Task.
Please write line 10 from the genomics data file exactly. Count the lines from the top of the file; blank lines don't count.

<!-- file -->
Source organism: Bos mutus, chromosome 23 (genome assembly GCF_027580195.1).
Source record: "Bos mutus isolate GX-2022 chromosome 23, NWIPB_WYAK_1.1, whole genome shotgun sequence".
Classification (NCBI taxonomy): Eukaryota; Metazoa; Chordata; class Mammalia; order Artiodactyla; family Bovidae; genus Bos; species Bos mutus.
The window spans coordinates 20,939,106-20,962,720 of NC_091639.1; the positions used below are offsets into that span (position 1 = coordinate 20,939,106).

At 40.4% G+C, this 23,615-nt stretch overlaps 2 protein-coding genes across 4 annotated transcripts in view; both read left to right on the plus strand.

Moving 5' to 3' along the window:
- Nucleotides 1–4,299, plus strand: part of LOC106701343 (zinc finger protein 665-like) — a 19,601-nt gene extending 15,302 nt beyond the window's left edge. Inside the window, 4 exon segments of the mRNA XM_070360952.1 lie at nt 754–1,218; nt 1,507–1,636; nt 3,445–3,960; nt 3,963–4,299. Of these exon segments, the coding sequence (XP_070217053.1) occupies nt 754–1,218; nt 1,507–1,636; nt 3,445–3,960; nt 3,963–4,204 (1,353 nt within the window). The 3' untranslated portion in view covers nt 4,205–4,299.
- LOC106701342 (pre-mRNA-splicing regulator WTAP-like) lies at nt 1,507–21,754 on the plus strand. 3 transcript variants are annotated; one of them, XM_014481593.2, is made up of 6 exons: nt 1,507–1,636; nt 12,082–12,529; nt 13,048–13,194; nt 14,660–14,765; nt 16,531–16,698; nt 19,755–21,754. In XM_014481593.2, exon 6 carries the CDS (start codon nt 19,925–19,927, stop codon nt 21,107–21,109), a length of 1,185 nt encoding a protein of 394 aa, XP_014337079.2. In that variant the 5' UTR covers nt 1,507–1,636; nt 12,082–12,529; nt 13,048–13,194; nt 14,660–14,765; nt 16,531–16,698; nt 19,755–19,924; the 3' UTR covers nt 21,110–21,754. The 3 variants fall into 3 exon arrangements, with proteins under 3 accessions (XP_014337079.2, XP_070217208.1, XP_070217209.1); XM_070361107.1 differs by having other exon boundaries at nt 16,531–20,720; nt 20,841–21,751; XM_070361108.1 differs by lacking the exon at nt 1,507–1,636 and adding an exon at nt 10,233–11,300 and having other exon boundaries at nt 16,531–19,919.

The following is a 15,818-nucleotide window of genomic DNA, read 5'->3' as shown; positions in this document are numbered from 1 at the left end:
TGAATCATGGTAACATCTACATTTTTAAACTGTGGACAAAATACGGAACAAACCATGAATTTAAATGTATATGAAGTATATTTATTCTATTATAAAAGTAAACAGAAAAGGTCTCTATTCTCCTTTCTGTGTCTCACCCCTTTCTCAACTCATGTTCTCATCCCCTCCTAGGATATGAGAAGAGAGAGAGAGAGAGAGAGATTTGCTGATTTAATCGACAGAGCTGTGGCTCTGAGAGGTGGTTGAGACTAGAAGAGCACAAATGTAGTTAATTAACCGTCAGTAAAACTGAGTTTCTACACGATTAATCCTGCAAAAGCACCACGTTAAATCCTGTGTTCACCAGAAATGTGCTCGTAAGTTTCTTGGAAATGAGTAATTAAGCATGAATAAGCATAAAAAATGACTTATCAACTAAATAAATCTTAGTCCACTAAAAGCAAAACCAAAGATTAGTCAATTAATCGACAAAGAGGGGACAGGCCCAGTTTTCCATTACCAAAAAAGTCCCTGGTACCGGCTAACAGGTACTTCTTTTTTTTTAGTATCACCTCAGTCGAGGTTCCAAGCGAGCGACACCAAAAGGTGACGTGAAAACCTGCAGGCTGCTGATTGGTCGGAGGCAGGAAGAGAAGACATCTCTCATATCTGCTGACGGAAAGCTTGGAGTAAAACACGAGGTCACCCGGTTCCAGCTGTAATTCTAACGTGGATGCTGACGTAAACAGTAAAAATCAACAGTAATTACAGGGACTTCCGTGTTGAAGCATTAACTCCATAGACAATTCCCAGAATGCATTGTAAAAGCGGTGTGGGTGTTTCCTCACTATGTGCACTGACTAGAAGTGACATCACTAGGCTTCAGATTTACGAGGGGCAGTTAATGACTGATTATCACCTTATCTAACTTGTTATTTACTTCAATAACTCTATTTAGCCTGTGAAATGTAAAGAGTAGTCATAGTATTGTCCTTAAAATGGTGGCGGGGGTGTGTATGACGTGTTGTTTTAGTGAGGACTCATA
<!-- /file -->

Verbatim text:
TGAATCATGGTAACATCTACATTTTTAAACTGTGGACAAAATACGGAACAAACCATGAATTTAAATGTATATGAAGTATATTTATTCTATTATAAAAGTAAACAGAAAAGGTCTCTATTCTCCTTTCTGTGTCTCACCCCTTTCTCAACTCATGTTCTCATCCCCTCCTAGGATATGAGAAGAGAGAGAGAGAGAGAGAGATTTGCTGATTTAATCGACAGAGCTGTGGCTCTGAGAGGTGGTTGAGACTAGAAGAGCACAAATGTAGTTAATTAACCGTCAGTAAAACTGAGTTTCTACACGATTAATCCTGCAAAAGCACCACGTTAAATCCTGTGTTCACCAGAAATGTGCTCGTAAGTTTCTTGGAAATGAGTAATTAAGCATGAATAAGCATAAAAAATGACTTATCAACTAAATAAATCTTAGTCCACTAAAAGCAAAACCAAAGATTAGTCAATTAATCGACAAAGAGGGGACAGGCCCAGTTTTCCATTACCAAAAAAGTCCCTGGTACCGGCTAACAGGTACTTCTTTTTTTTTAGTATCACCTCAGTCGAGGTTCCAAGCGAGCGACACCAAAAGGTGACGTGAAAACCTGCAGGCTGCTGATTGGTCGGAGGCAGGAAGAGAAGACATCTCTCATATCTGCTGACGGAAAGCTTGGAGTAAAACACGAGGTCACCCGGTTCCAGCTGTAATTCTAACGTGGATGCTGACGTAAACAGTAAAAATCAACAGTAATTACAGGGACTTCCGTGTTGAAGCATTAACTCCATAGACAATTCCCAGAATGCATTGTAAAAGCGGTGTGGGTGTTTCCTCACTATGTGCACTGACTAGAAGTGACATCACTAGGCTTCAGATTTACGAGGGGCAGTTAATGACTGATTATCACCTTATCTAACTTGTTATTTACTTCAATAACTCTATTTAGCCTGTGAAATGTAAAGAGTAGTCATAGTATTGTCCTTAAAATGGTGGCGGGGGTGTGTATGACGTGTTGTTTTAGTGAGGACTCATA